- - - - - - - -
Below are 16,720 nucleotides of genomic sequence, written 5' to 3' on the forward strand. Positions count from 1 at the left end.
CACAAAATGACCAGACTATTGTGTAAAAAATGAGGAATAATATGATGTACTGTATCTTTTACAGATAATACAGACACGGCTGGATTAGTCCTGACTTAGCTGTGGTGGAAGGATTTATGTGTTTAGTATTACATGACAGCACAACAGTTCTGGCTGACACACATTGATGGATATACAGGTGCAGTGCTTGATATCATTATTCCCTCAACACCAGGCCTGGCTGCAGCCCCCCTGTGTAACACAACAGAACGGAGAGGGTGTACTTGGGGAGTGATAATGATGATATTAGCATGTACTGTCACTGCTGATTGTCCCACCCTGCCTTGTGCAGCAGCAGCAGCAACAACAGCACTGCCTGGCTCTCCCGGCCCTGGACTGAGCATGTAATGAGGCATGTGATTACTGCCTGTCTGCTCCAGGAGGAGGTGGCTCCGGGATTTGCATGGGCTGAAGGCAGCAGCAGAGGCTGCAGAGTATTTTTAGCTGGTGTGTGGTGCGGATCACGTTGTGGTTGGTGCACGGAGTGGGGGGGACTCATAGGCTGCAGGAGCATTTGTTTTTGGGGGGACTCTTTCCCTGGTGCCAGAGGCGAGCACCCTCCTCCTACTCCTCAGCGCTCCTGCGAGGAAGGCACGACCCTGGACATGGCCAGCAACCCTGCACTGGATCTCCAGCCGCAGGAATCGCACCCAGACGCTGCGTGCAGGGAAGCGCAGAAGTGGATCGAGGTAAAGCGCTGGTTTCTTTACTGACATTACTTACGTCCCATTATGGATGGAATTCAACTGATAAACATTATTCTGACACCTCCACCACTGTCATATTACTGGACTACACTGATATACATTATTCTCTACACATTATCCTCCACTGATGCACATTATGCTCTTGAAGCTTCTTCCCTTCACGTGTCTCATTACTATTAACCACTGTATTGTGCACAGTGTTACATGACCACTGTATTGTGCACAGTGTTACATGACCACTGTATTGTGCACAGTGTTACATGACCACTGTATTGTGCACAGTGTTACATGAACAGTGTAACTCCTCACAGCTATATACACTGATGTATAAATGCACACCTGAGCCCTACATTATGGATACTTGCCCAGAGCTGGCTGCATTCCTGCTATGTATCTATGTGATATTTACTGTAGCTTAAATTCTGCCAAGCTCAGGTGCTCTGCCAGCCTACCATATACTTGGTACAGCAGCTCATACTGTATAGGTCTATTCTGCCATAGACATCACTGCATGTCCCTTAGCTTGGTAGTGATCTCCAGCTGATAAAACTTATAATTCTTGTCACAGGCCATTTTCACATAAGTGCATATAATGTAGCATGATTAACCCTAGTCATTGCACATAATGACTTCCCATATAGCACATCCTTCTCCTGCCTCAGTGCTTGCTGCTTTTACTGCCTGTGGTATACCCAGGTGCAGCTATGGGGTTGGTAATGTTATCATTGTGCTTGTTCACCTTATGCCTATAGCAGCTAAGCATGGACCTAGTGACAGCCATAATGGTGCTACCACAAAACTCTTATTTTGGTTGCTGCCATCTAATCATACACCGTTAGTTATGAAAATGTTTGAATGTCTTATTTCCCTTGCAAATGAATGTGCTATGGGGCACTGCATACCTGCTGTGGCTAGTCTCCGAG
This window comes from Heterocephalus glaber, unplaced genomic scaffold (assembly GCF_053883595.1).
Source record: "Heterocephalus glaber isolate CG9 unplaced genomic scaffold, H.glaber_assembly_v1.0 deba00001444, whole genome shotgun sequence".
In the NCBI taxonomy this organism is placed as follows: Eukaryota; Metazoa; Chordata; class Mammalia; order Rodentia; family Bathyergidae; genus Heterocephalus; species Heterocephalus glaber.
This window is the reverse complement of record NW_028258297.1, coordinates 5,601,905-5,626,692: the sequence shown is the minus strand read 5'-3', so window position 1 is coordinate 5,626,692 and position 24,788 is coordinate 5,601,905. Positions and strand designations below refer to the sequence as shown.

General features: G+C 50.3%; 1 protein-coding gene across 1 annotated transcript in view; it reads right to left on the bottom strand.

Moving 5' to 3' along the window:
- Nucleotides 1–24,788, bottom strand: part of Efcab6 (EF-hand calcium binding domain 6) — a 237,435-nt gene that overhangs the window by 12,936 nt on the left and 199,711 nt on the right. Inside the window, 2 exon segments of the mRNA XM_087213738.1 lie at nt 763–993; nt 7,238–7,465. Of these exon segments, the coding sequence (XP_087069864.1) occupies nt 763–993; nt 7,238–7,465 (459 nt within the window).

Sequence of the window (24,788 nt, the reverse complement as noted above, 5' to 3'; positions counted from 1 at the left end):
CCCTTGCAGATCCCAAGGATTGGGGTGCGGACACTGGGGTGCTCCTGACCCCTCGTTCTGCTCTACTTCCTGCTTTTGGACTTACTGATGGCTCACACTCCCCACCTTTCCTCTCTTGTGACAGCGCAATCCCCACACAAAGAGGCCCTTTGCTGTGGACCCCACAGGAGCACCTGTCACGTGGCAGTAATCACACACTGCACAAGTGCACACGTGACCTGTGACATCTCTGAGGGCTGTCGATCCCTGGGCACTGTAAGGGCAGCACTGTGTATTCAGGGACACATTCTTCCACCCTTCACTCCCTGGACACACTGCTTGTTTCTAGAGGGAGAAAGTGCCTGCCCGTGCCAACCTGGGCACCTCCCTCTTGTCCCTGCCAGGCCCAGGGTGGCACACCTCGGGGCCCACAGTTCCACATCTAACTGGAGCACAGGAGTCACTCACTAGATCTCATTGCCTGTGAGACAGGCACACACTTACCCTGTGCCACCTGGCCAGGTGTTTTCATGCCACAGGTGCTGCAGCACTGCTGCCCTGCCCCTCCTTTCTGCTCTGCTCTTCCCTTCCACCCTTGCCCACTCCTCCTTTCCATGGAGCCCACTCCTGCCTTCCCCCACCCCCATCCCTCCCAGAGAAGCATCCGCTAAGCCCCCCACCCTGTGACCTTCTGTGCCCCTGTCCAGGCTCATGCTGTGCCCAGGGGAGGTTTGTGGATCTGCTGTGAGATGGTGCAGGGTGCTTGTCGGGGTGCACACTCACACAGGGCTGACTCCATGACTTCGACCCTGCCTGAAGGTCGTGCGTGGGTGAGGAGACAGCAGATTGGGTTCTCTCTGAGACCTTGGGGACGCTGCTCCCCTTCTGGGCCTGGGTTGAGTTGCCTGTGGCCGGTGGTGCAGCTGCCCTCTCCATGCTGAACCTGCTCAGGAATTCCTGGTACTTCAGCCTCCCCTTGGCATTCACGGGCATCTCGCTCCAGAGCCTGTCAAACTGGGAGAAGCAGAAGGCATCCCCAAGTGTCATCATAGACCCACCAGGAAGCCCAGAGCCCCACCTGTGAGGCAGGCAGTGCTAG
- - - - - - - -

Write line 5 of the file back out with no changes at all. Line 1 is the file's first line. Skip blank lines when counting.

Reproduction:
In the NCBI taxonomy this organism is placed as follows: Eukaryota; Metazoa; Chordata; class Mammalia; order Rodentia; family Bathyergidae; genus Heterocephalus; species Heterocephalus glaber.